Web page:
Morning Mail: watch house alarm ignored, dingo DNA discovery, De Minaur wins again

<span>A teenage boy was at risk in an overcrowded Queensland police watch house but alarm bells were ignored.</span><span>Photograph: Google Maps</span>
A teenage boy was at risk in an overcrowded Queensland police watch house but alarm bells were ignored.Photograph: Google Maps

Morning everyone. We have a disturbing exclusive report today that despite warnings by psychologists and youth workers, a vulnerable 13-year-old boy was sexually assaulted in a Queensland watch house. We also report on an experiment that shows electric cars might help stabilise our electricity grid, how DNA shows dingoes are definitively not related to domestic dogs, and Alex de Minaur marches on at Wimbledon.


  • Dingo study | DNA recovered from the remains of dingoes up to 2,700 years old has shown the predators share little ancestry with domestic dogs, with scientists saying the study will finally “put to bed the idea that dingoes are hybrids with no conservation value”.

  • Exclusive | Authorities repeatedly ignored pleas that a 13-year-old boy was at risk of harm in the days before the child was allegedly sexually assaulted in an overcrowded Queensland police watch house cell, documents seen by Guardian Australia show.

  • Energy boost | A trial run by the ACT government using 51 Nissan Leaf electric cars has shown how the power stored in the vehicles’ batteries can help manage the national electricity market.

  • Sydney murder | A man has been arrested after a woman was allegedly stabbed to death at a home in Sydney in another suspected domestic-related homicide.

  • Brethren ‘surveillance’ | Students at a network of private schools set up by the Exclusive Brethren sect are subject to near constant surveillance, including in out-of-school hours, according to former staff, students and parents, the second part of our investigation reveals.


  • ‘Come with me’ | Joe Biden told Democrats in an open letter and Americans in a pugnacious live TV interview that he is staying in the presidential race despite growing calls to exit in favour of a younger candidate after his disastrous TV debate performance.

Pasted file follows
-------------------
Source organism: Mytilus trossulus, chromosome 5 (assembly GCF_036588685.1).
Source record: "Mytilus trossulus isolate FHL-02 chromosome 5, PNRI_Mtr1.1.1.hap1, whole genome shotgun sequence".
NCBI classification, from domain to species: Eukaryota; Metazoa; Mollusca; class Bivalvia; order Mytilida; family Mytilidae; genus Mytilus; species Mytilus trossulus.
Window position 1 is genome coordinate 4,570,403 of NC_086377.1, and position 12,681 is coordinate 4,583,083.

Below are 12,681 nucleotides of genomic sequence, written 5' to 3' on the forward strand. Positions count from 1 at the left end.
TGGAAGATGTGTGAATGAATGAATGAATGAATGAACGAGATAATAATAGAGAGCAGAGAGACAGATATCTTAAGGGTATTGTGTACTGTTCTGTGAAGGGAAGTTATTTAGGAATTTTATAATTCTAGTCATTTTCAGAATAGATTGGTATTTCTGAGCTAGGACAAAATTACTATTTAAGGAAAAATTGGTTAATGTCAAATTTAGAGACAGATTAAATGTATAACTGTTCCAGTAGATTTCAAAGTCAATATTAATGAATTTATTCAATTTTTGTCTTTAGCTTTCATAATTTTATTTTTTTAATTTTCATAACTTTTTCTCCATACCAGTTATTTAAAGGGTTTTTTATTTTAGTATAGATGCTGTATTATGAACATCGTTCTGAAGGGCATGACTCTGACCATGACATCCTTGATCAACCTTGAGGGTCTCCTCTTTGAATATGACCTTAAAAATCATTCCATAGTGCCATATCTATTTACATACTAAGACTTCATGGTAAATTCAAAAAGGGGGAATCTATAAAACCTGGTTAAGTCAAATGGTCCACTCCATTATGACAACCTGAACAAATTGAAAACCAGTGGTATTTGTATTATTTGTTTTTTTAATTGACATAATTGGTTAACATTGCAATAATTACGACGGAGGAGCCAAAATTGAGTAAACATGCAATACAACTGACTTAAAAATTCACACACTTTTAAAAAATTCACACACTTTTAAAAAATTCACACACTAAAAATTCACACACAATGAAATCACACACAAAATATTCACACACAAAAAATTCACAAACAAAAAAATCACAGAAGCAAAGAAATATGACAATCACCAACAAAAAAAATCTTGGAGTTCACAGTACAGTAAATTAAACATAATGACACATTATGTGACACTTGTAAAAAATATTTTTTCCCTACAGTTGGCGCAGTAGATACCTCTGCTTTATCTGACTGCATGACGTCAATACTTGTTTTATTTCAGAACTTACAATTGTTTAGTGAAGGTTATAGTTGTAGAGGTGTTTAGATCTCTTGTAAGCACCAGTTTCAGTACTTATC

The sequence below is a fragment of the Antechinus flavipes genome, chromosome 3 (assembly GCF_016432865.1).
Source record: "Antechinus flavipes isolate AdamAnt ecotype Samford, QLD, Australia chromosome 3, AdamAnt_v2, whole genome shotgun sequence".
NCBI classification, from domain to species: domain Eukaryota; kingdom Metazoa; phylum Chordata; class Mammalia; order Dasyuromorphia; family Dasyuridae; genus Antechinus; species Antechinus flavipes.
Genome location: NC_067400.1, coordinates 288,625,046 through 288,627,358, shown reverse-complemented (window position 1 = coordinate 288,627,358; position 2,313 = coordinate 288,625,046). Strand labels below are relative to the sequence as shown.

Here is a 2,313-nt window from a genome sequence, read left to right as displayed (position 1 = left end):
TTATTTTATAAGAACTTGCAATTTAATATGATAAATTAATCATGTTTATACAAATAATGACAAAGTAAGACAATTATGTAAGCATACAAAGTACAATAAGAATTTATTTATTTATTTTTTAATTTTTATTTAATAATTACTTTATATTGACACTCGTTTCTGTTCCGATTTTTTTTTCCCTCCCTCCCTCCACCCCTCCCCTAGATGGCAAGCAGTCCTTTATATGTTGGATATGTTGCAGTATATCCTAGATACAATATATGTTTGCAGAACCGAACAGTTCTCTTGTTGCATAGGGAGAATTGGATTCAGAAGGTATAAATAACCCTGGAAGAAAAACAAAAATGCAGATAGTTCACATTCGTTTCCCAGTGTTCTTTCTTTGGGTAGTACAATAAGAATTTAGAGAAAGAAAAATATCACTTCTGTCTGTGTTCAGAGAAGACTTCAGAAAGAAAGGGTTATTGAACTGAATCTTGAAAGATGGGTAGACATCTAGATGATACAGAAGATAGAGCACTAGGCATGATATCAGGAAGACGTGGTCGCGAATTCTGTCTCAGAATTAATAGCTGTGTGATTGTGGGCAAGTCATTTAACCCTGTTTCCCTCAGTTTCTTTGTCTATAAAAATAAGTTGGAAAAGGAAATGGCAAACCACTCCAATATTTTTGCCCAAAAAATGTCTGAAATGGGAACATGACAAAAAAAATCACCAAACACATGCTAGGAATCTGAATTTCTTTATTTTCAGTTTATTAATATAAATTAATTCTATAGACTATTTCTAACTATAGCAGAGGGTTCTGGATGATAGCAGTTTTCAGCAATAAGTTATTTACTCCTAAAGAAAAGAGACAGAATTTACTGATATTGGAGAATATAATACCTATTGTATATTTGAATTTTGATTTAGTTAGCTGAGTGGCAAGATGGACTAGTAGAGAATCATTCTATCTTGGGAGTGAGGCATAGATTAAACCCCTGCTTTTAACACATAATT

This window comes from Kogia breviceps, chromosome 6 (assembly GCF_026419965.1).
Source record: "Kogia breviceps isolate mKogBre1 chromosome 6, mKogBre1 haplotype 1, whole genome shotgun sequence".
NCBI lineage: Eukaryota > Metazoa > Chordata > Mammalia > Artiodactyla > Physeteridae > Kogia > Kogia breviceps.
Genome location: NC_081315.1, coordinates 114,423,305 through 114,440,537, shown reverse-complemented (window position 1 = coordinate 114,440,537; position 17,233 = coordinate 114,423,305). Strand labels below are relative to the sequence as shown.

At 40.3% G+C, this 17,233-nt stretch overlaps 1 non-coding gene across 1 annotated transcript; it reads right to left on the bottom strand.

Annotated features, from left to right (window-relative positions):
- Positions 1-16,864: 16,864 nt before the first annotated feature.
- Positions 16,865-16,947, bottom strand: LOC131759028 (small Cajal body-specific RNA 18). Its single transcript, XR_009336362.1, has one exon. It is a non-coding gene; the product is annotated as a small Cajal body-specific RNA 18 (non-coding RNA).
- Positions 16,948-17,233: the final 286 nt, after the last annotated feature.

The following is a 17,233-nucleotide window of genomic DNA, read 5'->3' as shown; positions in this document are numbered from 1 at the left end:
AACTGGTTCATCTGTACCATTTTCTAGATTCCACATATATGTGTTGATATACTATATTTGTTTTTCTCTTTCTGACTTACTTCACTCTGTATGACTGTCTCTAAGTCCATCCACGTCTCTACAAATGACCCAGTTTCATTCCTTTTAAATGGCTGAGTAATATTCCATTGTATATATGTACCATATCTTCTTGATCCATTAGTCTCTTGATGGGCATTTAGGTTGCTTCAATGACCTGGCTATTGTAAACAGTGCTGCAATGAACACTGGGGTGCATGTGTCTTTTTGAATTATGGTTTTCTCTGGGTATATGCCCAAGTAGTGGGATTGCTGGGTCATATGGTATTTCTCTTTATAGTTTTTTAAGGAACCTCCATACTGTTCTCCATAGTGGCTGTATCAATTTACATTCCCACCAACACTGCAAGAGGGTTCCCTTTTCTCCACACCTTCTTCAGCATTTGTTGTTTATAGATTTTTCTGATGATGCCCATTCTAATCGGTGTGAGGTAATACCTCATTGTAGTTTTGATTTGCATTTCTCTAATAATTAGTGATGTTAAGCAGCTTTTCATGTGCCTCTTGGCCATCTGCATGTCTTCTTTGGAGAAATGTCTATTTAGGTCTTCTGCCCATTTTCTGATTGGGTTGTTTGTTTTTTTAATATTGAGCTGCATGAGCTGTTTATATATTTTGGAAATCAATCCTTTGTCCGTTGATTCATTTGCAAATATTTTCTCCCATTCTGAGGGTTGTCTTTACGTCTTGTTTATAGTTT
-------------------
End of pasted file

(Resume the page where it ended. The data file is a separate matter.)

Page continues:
• Kyiv barrage | An unknown number of people have been trapped under rubble after Ukraine’s largest children’s hospital was hit in a daylight Russian missile barrage on Kyiv that the authorities said had killed 36 people across the country.

  • Gaza attack | Grim news from another conflict as well today after reports from Gaza City of one of the heaviest attacks by Israeli forces since 7 October, sending thousands of Palestinians fleeing from an area already ravaged in the early weeks of the nine-month-long war.

  • Kenya cult | The leader of a Kenyan doomsday cult has gone on trial on charges of terrorism over the deaths of more than 400 of his followers in a macabre case that shocked the world.

  • Flight risk | A passenger who suffered a traumatic brain injury after slipping in a puddle of Baileys liqueur while heading for a flight could receive up to £4m in compensation.

Full Story

Is Labour’s landslide win in the UK election a reason for hope?

Reged Ahmad and Helen Sullivan speak to Nour Haydar on what was surprising about the British election and the main challenges facing Keir Starmer (pictured).


Fatima Payman’s resignation from Labor last week over disagreement about policy on Palestinian statehood has awoken a possibility that the party could face a serious challenge in inner-city seats from independents backed by Muslim groups and voters. We examine who the groups might be, which MPs they might target, and what it means for Australian politics if religious issues become more central.

Not the news

A recent show by Missy Higgins in Sydney was a euphoric event for Joseph Earp who writes about how the singer’s 20-year-old album the Sound of White was “an entry point into queer art” for an entire generation. Although the first half was dedicated to her new material and the second to the Sound of White, “all operated at a nearly overwhelming emotional register, trembling back and forth between heartbreak and operatic excitement”.

The world of sport

  • Tennis | Two years after blowing a two-set lead and two match points when on the brink of reaching the Wimbledon quarter-finals, Alex de Minaur (pictured) held his nerve as a repeat threatened against Arthur Fils and went on to win 6-2 6-4 4-6 6-3.

  • Cricket | The 41-year-old Jimmy Anderson – he turns 42 on 30 July – will make his 188th and final Test appearance against West Indies at Lord’s tomorrow even though he says he “could still do a job” for England.

  • Formula One | Lewis Hamilton believes his “fairytale” win in the British Grand Prix on Sunday means he can take more ­victories this season and end his time with Mercedes on a high.

Media roundup

The NT News has extensive reporting on the “80-person brawl” in Alice Springs on Saturday that forced a snap curfew. A man who rescued a child from a burning house has told the Sydney Morning Herald how he broke the front door down to haul her free. Victorian premier Jacinta Allan has shot down hopes a rail link to Melbourne airport could be ready by 2030, the Herald Sun claims. More rate rises are “unwarranted” because migrant jobs growth is falling, according to an economist cited by the Financial Review.

What’s happening today

  • Canberra | Attorney general Mark Dreyfus to speak on the release of anti-money laundering and terrorism financing with Austrac chief Brendan Thomas.

  • Diplomacy | Defence minister Richard Marles to attend the Nato summit in Washington DC.

  • New South Wales | Inquest into the death of Dwayne Johnstone who was shot dead after trying to escape custody at Lismore hospital.

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Brain teaser

And finally, here are the Guardian’s crosswords to keep you entertained throughout the day. Until tomorrow.